Additional equipment needed is the same as other aquariums. A good stand, heaters and test kits for pH, nitrite, nitrate, and ammonia are essential, and alkalinity and phosphate are needed for coral reef aquariums..
Flow is mainly produced by means of power heads. Reef aquariums have quite a bit of flow to not only stimulate the action of waves but the added flow also helps with water quality, as the more water is pushed by and through the porous live rock the faster it will be able to process waste products. How many power heads you need depends on what type of aquarium you have. A fish only aquarium will have substantially less flow than a reef aquarium, especially if there is less rock in the aquarium. Structures in the aquarium will dissipate flow considerably so additional pumps may be needed to stop any dead spots from forming within the aquarium. A good rule of thumb is to try to cycle the aquarium’s water every 10 minutes through power heads. Sometimes this will need to be increased depending on the structure and layout of the aquarium.
Saltwater aquariums are usually very well filtered. This is usually done by skimmers but some aquarist’s like to use some form of mechanical filtration. Any type of filter can be used but its good to remember that any floss or filter material should be rinsed in tap water every 3 or 4 days to kill the bacteria that’s living on them, otherwise they will become biologically active and start to produce nitrates in massive amounts, with negative results.
This form of filtration is used more often than any other. Activated carbon in your power filter absorbs dissolved molecules from the water by trapping them. This will add a sparkle to the water and will remove impurities and phosphorus from the water. Activated carbon must be thrown out and replaced every month.
A saltwater aquarium filtered with live rock will cycle ammonia-nitrite-nitrate-nitrogen gas plus consumption due to anaerobic bacteria in the cores of the rock. The advantage of live rock’s natural ability to cycle water is the reason you should use live rock as part of your filtration process. Live rock is large hunks of rock that have been taken from the ocean. It is not only full of billions of bacteria spores, but also home to thousands of small critters such as hermits, sponges and tube worms. In fact the list of life on them is huge which is why we pay so much for hunks of rock that look dead. There are two types of live rock available the first is uncured which has just been removed from the ocean and contains a lot of life. On the down side it also contains quite a bit of dead bacteria and critters so it is going produce ammonia when added to the aquarium. Cured rock is the second type available and is more expensive because of the time it sits in vats of water with regular saltwater changes to remove the ammonia. If you use sufficient amounts of live rock then mechanical filtration isn’t really needed. The live rock will do a great job filtering the water for you as long as there is sufficient flow in the aquarium and the rock is cured to a high degree.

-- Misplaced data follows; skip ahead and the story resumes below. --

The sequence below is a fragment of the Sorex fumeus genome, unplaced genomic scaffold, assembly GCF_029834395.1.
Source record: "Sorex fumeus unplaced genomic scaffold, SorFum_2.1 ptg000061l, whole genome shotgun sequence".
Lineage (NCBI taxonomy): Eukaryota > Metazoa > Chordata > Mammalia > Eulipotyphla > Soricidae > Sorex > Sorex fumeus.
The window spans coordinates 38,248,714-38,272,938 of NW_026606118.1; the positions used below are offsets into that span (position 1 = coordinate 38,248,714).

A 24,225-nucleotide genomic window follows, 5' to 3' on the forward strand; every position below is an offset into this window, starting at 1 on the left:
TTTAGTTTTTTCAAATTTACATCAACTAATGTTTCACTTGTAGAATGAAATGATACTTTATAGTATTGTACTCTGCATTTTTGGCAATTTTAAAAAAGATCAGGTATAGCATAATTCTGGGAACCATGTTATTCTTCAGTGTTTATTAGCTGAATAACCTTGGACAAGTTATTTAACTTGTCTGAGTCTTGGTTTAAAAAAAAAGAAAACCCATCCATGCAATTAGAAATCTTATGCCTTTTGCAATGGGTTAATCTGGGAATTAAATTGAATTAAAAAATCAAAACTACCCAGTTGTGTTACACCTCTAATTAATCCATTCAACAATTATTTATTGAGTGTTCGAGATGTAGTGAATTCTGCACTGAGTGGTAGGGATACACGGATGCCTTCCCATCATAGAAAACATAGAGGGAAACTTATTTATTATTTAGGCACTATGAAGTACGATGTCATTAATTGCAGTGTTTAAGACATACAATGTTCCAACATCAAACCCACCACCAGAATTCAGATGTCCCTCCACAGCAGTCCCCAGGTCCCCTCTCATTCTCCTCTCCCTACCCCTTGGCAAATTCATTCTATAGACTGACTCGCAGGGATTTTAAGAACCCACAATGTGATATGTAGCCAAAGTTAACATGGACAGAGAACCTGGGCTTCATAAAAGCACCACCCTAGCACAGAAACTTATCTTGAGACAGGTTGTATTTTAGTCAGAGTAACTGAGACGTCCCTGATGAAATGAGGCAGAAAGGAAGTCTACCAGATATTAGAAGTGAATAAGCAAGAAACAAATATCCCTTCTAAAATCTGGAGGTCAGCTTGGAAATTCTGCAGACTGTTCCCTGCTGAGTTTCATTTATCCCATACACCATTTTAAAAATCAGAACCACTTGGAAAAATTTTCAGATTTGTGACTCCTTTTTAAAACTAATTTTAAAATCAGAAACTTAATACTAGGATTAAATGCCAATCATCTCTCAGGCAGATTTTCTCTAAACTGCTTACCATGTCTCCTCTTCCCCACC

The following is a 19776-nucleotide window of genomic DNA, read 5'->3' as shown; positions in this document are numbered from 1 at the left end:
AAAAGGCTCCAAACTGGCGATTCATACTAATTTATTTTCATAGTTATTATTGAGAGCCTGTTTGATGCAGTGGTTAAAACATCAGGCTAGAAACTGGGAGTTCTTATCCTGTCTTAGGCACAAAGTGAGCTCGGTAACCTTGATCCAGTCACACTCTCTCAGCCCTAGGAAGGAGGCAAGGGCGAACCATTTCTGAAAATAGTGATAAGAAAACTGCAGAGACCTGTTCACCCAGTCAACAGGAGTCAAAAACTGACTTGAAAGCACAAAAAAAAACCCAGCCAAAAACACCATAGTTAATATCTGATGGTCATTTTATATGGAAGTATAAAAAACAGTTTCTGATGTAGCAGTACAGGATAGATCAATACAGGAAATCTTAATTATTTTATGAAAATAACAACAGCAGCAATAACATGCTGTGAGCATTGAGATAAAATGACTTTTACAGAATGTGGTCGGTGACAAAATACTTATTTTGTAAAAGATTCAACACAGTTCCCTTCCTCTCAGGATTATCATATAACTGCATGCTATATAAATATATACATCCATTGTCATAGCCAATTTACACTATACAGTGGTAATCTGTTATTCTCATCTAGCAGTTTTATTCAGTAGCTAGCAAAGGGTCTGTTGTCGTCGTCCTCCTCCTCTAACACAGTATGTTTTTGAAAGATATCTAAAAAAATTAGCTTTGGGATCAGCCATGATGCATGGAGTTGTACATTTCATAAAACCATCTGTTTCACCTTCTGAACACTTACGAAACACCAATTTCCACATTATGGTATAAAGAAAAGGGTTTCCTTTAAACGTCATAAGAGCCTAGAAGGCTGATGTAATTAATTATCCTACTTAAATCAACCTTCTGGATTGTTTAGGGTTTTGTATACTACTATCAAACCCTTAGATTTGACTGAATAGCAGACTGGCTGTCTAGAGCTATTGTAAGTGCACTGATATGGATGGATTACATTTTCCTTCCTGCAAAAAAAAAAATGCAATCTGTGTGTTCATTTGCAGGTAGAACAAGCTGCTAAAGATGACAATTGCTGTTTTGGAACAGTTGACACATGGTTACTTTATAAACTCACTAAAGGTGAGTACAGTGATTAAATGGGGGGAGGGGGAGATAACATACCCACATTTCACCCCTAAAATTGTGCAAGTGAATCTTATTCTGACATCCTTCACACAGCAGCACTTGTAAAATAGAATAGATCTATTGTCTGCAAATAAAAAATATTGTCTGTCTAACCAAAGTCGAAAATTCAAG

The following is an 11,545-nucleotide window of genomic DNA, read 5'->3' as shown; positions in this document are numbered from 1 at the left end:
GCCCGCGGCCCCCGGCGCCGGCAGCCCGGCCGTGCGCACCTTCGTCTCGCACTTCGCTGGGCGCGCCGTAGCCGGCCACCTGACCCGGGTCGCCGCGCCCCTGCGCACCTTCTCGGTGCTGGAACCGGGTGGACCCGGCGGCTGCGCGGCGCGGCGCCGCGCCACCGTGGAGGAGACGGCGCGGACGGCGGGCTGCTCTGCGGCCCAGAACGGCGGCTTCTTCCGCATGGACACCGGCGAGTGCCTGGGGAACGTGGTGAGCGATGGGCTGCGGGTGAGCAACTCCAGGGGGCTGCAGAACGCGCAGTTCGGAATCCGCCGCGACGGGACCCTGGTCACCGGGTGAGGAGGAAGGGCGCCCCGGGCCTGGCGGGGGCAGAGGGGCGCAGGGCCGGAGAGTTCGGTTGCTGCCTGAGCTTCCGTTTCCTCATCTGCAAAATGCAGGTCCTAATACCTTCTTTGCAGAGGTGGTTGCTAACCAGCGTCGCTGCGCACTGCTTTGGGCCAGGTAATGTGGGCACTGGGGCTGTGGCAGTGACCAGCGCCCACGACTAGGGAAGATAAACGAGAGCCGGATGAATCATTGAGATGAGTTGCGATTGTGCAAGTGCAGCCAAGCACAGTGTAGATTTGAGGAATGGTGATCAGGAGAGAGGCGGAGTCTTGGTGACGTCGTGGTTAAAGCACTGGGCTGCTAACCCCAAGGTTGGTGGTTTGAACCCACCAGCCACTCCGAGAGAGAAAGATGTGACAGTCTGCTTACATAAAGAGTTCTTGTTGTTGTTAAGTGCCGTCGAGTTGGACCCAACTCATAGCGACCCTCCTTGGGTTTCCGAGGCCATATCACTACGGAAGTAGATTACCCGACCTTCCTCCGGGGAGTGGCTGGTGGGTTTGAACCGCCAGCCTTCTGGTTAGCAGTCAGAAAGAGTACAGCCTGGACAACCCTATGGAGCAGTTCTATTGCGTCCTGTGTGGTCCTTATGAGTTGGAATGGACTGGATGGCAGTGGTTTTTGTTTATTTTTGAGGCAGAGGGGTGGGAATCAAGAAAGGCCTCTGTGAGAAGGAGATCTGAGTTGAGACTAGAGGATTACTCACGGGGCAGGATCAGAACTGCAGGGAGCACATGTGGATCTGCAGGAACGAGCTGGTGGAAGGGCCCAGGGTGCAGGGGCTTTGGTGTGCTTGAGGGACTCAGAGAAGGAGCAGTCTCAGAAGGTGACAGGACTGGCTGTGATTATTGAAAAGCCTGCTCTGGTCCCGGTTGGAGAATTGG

Geographical types of live rock:
Florida base rock is quite dense and looks a lot like concrete. This rock is too dense to be useful for filtering because water cannot penetrate it but is useful for building your base and can help save money especially if you’re stocking a large system. Fiji Rock is one of the most common and best rocks to get. It’s full of nooks and crannies where life can emerge and is great for filtration. It comes usually as small cannonball shapes but sometimes is available in thinner flat pieces, which is great for making caves.
Marshall Island Rock is also a pacific rock. It is very light weight in nature, and is probably a little lighter then Fiji. It’s mainly a coralline covered rock, which has lighter shades of coraline, purples, pinks, greens, oranges. It is by far the most open rock we’ve seen, allowing excellent water circulation through the rock for better biological filtration, not to mention a great place for small fish to swim through and hide in.
Kaelini Tonga Rock is very similar to Fiji, only BETTER! It’s a south pacific live rock, so it’s very open, light weight with lots of different shapes, sizes and colors. It makes an excellent top off rock, or total reef building rock. We consider this rock better then Fiji and almost as good as our Marshall. Try it, you’ll love it.
Aquacultered Rock- This live rock is an artificial live rock that can’t be beat on the market. The live rock has shape, has at least 30% coralline, it’s light weight, porous, and strong. The creation of the rock begins with volcanic pumice which is covered in a concrete shell. It is then given shape before hardening and then placed in the ocean reefs.
This is one of the biggest parts of your aquarium you want to get right. Filtration in a saltwater aquarium should make the water so clean that you could drink it. (Minus the salt) You wouldn’t want to try this of course. In a freshwater aquarium there is a definite cycle of ammonia-nitrite-nitrate, but in a saltwater aquarium we are able to go another step and process nitrate to its gas form. By using anaerobic bacteria and understanding what conditions this bacteria need to thrive we can have a virtually nitrate free system that is completely natural.